The Dwarf Glass Frog is the smallest Glass Frog to be seen in Costa Rica, roughly similar in size to a Strawberry Poison Dart Frog, but given its green dorsal skin it is more difficult to spot, specially if they stay motionless on a green leaf; increasing the probabilities of seeing one is the fact that they call from the upper side of leafs, so putting enough attention and following the direction of their call, one might discover an individual. Their eyes are more forward facing than the Dusty Glass Frog, which is the other member of the Teratohyla genus but is a lot larger, also differentiated by the lack of any spots on the Dwarf. An important reproductive characteristic of this species is that the egg clutches are left hanging from the underside of leafs, above a stream so that tadpoles can easily drop to a certain source of water.

Dusty Glass Frog (Teratohyla pulverata)

Glass Frogs are fascinating, given their transparent ventral skin, which lets us peak into the internal structure of a frog. The organs that are visible varies according to the species, with some species showing the intestines and lower organs, while others show the heart and upper structure. In some of them, the bones are also visible inside the legs. Most of these frogs are overall green in coloration, which provides camouflage in the forest environment they live in.

This species is called Dusty given how the dorsal skin is covered in very small white spots. They are intermediate between the sizes of Strawberry and Green and Black Poison Dart Frogs, and definitely bigger than the Dwarf Glass Frog, which belongs to the same family of frogs. Their skin is mostly green, with yellowish tints in the ventral surfaces of the limbs and in the tips of fingers and toes. Given these colors, it is not surprising that one could be staring directly into one of these on a leaf and still not find it. The eyes are very large, located at each side of the head, enabling the frog to spot predators from both sides; the pupil is horizontally eliptical, while the iris is covered with an intricate pattern of blue and gray.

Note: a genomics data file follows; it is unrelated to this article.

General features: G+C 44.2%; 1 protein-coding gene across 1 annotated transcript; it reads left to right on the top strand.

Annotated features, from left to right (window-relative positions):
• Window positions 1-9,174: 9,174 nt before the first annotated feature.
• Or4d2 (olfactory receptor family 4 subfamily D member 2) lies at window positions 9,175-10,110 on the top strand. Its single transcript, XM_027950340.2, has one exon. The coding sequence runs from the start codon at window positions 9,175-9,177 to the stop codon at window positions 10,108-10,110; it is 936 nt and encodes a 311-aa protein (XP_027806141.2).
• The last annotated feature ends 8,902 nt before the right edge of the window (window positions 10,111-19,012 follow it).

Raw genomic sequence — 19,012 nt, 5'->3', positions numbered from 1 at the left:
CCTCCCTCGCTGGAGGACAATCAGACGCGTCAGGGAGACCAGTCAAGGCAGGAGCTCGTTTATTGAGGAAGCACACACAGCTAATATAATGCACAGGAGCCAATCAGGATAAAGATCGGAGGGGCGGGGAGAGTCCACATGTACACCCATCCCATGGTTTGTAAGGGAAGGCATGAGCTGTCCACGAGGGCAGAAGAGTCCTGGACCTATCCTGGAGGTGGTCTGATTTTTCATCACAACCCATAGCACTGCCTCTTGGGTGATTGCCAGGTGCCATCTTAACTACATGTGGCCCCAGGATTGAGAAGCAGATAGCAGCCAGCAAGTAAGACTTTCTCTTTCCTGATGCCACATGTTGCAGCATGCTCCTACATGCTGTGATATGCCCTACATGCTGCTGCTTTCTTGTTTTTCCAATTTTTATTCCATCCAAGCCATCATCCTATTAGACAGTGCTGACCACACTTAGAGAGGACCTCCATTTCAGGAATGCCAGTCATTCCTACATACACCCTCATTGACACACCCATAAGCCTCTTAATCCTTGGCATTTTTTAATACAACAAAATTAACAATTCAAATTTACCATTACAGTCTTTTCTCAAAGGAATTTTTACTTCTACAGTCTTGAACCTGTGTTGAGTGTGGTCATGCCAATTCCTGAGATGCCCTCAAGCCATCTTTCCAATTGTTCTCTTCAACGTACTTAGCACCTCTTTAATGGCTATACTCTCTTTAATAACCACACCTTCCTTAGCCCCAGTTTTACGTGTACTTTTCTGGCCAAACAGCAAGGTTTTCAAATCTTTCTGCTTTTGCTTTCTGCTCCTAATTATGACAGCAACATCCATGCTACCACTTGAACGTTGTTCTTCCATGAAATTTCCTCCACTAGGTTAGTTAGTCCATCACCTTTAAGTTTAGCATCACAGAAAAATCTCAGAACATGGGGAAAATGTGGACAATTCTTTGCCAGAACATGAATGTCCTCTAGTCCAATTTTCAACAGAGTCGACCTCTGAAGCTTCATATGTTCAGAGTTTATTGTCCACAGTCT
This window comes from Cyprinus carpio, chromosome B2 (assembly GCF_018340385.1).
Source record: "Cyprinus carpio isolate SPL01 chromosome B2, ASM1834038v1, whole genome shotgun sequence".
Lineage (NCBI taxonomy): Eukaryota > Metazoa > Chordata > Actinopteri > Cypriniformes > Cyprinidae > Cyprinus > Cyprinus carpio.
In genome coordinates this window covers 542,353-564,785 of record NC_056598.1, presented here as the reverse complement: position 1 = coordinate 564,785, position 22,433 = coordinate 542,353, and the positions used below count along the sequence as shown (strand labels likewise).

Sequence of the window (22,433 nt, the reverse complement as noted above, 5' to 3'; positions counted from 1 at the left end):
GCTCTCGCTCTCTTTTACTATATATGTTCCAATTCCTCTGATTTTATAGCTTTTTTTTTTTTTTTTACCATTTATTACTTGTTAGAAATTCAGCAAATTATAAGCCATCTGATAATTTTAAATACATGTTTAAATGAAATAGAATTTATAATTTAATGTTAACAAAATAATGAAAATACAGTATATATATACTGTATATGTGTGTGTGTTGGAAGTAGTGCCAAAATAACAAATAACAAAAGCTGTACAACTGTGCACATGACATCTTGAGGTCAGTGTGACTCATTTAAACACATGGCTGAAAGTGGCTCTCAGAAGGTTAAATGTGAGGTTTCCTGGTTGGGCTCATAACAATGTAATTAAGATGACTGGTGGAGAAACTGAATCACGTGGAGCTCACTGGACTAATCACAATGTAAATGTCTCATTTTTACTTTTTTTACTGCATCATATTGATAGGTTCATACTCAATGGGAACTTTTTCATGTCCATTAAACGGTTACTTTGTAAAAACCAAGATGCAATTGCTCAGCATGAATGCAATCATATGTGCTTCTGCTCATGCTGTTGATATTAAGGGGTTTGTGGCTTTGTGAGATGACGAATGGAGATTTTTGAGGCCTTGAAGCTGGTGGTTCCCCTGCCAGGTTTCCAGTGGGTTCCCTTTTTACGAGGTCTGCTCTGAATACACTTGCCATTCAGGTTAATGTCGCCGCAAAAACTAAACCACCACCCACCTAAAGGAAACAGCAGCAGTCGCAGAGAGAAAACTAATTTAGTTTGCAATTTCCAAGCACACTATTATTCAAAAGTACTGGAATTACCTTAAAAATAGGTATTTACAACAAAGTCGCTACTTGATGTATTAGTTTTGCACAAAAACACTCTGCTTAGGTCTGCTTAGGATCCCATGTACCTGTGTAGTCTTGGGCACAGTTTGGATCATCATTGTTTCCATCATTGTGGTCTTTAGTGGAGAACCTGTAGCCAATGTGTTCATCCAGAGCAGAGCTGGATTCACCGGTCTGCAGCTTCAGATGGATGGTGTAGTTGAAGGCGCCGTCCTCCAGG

Hourglass Tree Frog (Dendropsophus ebraccatus)

The Hourglass Tree Frog receives its name from the dark brown mark on its back, which resembles an hourglass in shape. Overall, it is colored orange and brown, with small light spots on darker areas and small dark spots on the lighter zones. Some individuals are rather patternless and look entirely orange. It is common and widespread in both caribbean and pacific lowlands. This species is arboreal and nocturnal, and can be found in disturbed areas, including gardens close to people’s homes. It is not likely to be confused with any other frog species that inhabit Costa Rica; the other two species in the Dendropsophus genus have a similar orange color, but without the intricate patterns of the Hourglass.